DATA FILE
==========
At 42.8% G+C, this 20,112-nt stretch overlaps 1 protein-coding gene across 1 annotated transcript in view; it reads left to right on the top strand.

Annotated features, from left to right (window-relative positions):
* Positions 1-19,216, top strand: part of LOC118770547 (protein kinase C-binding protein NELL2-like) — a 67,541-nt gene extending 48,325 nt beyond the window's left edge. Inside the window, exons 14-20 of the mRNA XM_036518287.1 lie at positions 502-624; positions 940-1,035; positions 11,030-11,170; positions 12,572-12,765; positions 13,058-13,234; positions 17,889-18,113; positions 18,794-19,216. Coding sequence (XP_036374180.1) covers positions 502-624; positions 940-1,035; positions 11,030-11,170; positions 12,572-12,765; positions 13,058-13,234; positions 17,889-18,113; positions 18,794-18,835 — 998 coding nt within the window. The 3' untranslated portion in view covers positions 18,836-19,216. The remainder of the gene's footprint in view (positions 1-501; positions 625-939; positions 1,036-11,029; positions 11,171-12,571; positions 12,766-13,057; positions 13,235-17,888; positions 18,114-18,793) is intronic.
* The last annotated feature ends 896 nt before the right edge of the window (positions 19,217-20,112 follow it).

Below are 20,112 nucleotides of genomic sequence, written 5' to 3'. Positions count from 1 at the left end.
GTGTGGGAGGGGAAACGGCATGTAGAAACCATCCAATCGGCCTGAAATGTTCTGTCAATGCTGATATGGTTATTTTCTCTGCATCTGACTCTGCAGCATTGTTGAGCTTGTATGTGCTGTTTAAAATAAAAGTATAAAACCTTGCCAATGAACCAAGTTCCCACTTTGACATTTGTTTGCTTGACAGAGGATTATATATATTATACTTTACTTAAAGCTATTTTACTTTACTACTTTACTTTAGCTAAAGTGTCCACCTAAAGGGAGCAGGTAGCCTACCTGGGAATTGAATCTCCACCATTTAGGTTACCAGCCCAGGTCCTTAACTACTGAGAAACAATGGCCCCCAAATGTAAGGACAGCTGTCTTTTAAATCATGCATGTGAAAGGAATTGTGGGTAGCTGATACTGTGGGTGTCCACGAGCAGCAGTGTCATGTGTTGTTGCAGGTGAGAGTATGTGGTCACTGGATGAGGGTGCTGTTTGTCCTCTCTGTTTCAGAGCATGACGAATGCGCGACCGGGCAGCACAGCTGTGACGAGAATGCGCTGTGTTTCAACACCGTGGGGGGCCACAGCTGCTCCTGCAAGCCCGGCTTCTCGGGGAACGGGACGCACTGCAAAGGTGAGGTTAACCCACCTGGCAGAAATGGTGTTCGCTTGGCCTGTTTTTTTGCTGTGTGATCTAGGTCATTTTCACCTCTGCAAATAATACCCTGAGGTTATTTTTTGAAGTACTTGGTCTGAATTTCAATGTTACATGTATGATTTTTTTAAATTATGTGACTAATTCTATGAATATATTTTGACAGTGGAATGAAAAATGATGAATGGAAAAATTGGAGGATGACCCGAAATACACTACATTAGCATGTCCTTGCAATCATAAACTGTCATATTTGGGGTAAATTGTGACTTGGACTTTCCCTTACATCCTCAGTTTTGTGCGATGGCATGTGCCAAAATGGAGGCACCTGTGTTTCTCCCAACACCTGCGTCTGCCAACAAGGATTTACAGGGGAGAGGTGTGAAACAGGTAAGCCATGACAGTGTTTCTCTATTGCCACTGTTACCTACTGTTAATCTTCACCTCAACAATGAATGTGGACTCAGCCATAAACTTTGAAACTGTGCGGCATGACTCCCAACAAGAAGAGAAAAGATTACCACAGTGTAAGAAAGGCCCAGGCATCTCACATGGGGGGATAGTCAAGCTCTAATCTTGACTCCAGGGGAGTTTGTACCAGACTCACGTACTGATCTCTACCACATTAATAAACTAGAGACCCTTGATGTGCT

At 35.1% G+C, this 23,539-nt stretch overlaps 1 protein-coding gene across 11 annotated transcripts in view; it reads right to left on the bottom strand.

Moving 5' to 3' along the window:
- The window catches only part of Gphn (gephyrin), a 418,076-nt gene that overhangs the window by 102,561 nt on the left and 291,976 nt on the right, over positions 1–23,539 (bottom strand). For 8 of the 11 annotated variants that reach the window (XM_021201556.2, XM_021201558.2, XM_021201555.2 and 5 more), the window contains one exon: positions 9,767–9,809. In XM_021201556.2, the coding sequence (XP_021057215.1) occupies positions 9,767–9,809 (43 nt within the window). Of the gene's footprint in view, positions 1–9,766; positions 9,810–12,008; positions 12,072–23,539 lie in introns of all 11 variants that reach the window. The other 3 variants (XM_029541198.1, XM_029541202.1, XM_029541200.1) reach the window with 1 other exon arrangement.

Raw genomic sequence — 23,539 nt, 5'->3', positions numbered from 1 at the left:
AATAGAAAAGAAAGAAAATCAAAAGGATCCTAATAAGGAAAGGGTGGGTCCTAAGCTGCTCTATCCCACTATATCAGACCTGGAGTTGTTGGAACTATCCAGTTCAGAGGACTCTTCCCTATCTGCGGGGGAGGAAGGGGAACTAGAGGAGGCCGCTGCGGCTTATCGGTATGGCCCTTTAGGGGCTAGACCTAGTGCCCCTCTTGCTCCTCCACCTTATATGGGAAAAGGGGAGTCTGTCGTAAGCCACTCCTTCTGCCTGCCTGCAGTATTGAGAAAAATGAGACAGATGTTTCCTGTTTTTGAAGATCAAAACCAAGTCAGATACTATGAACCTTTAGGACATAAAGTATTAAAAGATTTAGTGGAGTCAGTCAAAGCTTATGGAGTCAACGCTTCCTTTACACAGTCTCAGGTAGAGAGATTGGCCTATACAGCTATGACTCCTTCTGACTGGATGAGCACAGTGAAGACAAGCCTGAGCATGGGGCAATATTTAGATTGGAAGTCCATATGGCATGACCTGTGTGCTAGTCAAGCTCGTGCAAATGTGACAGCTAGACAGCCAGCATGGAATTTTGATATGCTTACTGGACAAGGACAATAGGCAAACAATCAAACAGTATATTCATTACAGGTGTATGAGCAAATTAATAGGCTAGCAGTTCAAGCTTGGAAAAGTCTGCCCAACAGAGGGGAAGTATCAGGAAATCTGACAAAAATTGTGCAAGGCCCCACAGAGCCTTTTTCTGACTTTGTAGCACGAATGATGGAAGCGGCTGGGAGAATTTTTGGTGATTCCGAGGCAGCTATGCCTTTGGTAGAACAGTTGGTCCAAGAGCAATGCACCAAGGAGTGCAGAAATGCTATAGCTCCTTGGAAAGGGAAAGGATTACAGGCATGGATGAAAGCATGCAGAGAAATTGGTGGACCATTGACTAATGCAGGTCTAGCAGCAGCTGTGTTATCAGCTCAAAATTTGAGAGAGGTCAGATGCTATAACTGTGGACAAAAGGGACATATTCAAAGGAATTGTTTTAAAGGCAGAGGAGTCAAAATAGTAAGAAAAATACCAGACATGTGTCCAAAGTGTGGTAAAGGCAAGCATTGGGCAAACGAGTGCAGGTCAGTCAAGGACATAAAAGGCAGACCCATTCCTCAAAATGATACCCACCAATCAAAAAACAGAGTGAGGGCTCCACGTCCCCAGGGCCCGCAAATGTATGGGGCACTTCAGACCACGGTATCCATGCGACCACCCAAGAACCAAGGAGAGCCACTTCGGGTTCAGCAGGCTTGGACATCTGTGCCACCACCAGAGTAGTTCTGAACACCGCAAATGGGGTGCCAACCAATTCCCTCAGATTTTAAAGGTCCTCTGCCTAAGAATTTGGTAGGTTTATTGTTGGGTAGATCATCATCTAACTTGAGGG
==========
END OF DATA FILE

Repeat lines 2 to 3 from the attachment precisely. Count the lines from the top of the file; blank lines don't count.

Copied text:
Annotated features, from left to right (window-relative positions):
* Positions 1-19,216, top strand: part of LOC118770547 (protein kinase C-binding protein NELL2-like) — a 67,541-nt gene extending 48,325 nt beyond the window's left edge. Inside the window, exons 14-20 of the mRNA XM_036518287.1 lie at positions 502-624; positions 940-1,035; positions 11,030-11,170; positions 12,572-12,765; positions 13,058-13,234; positions 17,889-18,113; positions 18,794-19,216. Coding sequence (XP_036374180.1) covers positions 502-624; positions 940-1,035; positions 11,030-11,170; positions 12,572-12,765; positions 13,058-13,234; positions 17,889-18,113; positions 18,794-18,835 — 998 coding nt within the window. The 3' untranslated portion in view covers positions 18,836-19,216. The remainder of the gene's footprint in view (positions 1-501; positions 625-939; positions 1,036-11,029; positions 11,171-12,571; positions 12,766-13,057; positions 13,235-17,888; positions 18,114-18,793) is intronic.